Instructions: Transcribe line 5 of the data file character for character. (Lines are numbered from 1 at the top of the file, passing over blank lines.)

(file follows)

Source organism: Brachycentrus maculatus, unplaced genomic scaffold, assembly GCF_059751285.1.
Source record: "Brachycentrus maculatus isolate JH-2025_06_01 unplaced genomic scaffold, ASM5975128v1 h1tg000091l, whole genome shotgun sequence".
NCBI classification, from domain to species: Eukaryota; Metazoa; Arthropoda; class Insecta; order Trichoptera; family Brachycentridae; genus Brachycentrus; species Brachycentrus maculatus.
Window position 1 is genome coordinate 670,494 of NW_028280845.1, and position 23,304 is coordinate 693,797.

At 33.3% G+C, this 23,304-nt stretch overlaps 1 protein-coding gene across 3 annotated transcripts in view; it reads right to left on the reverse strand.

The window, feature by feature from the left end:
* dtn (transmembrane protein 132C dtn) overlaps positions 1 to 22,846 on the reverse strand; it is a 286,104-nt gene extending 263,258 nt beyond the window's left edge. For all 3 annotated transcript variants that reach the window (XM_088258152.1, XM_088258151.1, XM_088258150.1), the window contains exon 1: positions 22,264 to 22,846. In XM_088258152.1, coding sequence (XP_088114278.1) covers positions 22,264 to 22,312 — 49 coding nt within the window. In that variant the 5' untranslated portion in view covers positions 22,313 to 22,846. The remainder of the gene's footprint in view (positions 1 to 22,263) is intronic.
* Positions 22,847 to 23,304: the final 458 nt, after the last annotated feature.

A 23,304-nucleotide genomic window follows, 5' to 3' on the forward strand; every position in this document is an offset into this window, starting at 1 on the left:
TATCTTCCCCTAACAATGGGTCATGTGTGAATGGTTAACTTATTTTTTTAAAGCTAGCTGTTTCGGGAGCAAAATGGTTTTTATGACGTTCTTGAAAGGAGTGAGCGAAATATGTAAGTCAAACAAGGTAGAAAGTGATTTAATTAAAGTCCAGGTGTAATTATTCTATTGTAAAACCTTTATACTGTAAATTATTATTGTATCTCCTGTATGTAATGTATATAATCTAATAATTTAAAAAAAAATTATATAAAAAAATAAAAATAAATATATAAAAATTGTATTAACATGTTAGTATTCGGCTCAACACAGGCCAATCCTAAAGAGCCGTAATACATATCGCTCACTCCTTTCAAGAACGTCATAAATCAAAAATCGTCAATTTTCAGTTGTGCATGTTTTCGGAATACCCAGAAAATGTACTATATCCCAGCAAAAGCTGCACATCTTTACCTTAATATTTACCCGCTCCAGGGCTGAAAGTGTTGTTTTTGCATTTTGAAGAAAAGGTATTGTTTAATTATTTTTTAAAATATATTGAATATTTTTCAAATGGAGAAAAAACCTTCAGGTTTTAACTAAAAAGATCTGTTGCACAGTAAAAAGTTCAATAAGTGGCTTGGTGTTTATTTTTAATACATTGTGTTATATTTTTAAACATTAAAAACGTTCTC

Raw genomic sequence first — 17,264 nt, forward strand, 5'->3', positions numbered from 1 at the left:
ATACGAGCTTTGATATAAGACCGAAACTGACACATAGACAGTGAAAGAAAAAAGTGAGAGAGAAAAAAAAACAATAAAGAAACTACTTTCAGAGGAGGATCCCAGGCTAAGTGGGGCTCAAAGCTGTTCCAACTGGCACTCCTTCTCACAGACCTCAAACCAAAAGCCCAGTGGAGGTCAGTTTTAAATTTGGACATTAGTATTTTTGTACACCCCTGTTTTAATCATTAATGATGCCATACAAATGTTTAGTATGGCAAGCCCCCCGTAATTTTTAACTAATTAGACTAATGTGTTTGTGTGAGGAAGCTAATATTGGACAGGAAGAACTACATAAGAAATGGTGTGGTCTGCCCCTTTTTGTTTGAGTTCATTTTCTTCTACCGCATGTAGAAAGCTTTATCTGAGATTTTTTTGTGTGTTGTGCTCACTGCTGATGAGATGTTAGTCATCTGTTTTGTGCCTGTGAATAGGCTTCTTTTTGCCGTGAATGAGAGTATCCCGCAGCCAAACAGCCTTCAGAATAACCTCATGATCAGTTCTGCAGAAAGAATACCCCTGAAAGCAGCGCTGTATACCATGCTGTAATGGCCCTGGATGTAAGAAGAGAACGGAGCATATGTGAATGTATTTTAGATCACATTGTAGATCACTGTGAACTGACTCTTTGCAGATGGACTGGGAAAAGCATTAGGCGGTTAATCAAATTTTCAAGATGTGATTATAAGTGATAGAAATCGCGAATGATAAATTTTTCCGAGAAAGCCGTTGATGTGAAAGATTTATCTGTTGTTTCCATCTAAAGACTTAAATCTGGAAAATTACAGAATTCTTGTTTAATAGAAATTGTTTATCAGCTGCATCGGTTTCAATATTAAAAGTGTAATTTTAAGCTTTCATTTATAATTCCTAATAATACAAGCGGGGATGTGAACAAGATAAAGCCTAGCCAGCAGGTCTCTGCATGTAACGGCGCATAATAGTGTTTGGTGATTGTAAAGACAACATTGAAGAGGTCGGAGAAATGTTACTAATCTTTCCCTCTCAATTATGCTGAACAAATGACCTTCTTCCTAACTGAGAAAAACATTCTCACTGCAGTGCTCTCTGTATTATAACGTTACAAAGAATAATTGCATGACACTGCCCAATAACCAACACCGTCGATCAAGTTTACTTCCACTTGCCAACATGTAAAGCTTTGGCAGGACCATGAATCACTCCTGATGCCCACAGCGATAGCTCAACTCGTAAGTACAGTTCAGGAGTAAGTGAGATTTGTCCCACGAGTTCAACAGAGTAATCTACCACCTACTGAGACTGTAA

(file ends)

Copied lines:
At 33.3% G+C, this 23,304-nt stretch overlaps 1 protein-coding gene across 3 annotated transcripts in view; it reads right to left on the reverse strand.